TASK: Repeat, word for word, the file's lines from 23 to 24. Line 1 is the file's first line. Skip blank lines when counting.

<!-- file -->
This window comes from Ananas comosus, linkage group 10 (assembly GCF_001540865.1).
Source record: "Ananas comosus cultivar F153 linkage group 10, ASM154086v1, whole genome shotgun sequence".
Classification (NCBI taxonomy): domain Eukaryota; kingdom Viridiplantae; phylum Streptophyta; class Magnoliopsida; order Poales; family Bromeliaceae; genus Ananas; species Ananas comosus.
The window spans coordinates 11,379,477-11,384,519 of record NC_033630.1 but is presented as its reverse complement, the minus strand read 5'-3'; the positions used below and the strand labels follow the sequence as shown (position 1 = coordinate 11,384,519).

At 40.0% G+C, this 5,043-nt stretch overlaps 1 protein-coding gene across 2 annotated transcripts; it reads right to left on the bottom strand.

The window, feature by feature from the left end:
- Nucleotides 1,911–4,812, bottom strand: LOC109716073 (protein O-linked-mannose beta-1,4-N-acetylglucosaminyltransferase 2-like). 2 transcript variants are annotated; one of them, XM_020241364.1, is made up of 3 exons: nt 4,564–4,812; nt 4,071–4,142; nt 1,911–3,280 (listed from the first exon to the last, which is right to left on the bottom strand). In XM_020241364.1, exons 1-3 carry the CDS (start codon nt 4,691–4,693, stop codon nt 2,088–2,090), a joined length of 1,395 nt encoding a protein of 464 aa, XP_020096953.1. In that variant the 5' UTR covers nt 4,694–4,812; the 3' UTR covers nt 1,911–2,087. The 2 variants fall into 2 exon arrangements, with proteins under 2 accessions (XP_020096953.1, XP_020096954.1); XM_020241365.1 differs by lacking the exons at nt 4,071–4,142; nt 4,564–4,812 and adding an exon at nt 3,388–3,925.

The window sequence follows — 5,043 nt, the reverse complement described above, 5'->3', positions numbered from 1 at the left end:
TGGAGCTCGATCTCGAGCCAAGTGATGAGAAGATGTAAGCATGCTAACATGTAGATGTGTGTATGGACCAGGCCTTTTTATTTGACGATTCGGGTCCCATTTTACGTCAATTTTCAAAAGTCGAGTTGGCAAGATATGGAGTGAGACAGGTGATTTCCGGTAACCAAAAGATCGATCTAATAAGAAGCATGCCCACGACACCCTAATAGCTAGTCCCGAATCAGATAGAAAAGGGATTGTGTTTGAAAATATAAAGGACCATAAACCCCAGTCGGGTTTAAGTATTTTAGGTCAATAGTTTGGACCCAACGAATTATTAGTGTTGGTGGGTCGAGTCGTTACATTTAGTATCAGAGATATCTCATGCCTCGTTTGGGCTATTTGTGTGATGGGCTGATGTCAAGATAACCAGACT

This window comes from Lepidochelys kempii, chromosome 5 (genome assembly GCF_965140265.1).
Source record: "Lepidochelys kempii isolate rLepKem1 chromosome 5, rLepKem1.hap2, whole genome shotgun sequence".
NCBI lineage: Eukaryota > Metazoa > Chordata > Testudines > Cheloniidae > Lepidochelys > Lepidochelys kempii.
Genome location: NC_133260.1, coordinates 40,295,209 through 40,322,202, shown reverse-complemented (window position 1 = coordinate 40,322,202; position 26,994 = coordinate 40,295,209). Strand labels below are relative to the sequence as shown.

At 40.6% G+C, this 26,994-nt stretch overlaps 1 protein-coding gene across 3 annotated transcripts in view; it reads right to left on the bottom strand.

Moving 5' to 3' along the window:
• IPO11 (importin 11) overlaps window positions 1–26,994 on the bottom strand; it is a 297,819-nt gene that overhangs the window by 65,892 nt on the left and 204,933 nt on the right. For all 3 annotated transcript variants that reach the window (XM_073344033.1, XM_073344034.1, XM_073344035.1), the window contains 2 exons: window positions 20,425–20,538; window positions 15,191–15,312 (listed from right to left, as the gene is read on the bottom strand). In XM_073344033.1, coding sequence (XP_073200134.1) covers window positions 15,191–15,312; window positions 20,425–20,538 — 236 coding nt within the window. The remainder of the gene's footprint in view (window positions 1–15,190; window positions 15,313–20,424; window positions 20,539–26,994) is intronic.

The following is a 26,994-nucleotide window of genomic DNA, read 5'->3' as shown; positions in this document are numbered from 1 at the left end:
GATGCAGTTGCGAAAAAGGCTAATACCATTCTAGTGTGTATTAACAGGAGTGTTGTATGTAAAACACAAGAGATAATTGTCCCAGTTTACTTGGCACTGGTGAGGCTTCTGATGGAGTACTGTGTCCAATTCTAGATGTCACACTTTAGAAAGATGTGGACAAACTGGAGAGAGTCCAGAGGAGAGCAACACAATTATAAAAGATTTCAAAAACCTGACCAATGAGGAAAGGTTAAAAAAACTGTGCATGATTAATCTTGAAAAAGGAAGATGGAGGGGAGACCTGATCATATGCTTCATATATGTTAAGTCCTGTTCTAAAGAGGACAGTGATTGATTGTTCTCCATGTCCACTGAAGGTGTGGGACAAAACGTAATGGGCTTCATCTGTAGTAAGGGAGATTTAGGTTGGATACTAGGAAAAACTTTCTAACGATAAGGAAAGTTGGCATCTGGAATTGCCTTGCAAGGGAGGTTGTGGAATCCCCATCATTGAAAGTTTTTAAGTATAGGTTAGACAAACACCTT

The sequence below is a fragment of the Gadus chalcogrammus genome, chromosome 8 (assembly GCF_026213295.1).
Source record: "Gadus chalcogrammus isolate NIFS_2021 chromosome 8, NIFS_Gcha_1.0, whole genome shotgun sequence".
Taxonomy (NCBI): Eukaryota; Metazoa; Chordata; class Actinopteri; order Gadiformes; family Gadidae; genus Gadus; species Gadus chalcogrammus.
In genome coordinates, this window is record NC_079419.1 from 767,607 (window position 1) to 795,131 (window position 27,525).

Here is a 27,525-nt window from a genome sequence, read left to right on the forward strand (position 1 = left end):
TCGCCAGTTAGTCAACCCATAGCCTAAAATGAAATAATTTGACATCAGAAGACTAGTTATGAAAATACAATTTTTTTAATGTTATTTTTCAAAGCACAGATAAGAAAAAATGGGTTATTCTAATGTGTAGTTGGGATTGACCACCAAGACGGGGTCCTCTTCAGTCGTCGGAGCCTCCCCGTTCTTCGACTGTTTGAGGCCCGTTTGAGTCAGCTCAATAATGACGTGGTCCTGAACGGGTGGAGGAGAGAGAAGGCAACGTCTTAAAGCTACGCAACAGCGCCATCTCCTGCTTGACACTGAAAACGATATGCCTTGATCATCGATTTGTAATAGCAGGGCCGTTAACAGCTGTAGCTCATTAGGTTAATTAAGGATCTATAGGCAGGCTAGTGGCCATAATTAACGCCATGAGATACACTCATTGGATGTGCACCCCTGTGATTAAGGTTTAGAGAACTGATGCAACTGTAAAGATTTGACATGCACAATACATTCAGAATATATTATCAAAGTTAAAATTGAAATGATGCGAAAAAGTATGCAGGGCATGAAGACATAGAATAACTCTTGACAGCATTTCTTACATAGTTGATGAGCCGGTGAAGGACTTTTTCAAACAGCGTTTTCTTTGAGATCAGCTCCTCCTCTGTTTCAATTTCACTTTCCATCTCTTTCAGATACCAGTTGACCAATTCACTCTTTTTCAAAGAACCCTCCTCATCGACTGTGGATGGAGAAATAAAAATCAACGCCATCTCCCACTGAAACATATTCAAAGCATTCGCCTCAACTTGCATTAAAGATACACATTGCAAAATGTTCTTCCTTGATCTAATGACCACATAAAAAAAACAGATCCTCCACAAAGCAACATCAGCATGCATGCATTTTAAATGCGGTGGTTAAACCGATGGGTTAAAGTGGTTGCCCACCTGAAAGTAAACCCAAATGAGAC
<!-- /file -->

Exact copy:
Here is a 27,525-nt window from a genome sequence, read left to right on the forward strand (position 1 = left end):
TCGCCAGTTAGTCAACCCATAGCCTAAAATGAAATAATTTGACATCAGAAGACTAGTTATGAAAATACAATTTTTTTAATGTTATTTTTCAAAGCACAGATAAGAAAAAATGGGTTATTCTAATGTGTAGTTGGGATTGACCACCAAGACGGGGTCCTCTTCAGTCGTCGGAGCCTCCCCGTTCTTCGACTGTTTGAGGCCCGTTTGAGTCAGCTCAATAATGACGTGGTCCTGAACGGGTGGAGGAGAGAGAAGGCAACGTCTTAAAGCTACGCAACAGCGCCATCTCCTGCTTGACACTGAAAACGATATGCCTTGATCATCGATTTGTAATAGCAGGGCCGTTAACAGCTGTAGCTCATTAGGTTAATTAAGGATCTATAGGCAGGCTAGTGGCCATAATTAACGCCATGAGATACACTCATTGGATGTGCACCCCTGTGATTAAGGTTTAGAGAACTGATGCAACTGTAAAGATTTGACATGCACAATACATTCAGAATATATTATCAAAGTTAAAATTGAAATGATGCGAAAAAGTATGCAGGGCATGAAGACATAGAATAACTCTTGACAGCATTTCTTACATAGTTGATGAGCCGGTGAAGGACTTTTTCAAACAGCGTTTTCTTTGAGATCAGCTCCTCCTCTGTTTCAATTTCACTTTCCATCTCTTTCAGATACCAGTTGACCAATTCACTCTTTTTCAAAGAACCCTCCTCATCGACTGTGGATGGAGAAATAAAAATCAACGCCATCTCCCACTGAAACATATTCAAAGCATTCGCCTCAACTTGCATTAAAGATACACATTGCAAAATGTTCTTCCTTGATCTAATGACCACATAAAAAAAACAGATCCTCCACAAAGCAACATCAGCATGCATGCATTTTAAATGCGGTGGTTAAACCGATGGGTTAAAGTGGTTGCCCACCTGAAAGTAAACCCAAATGAGAC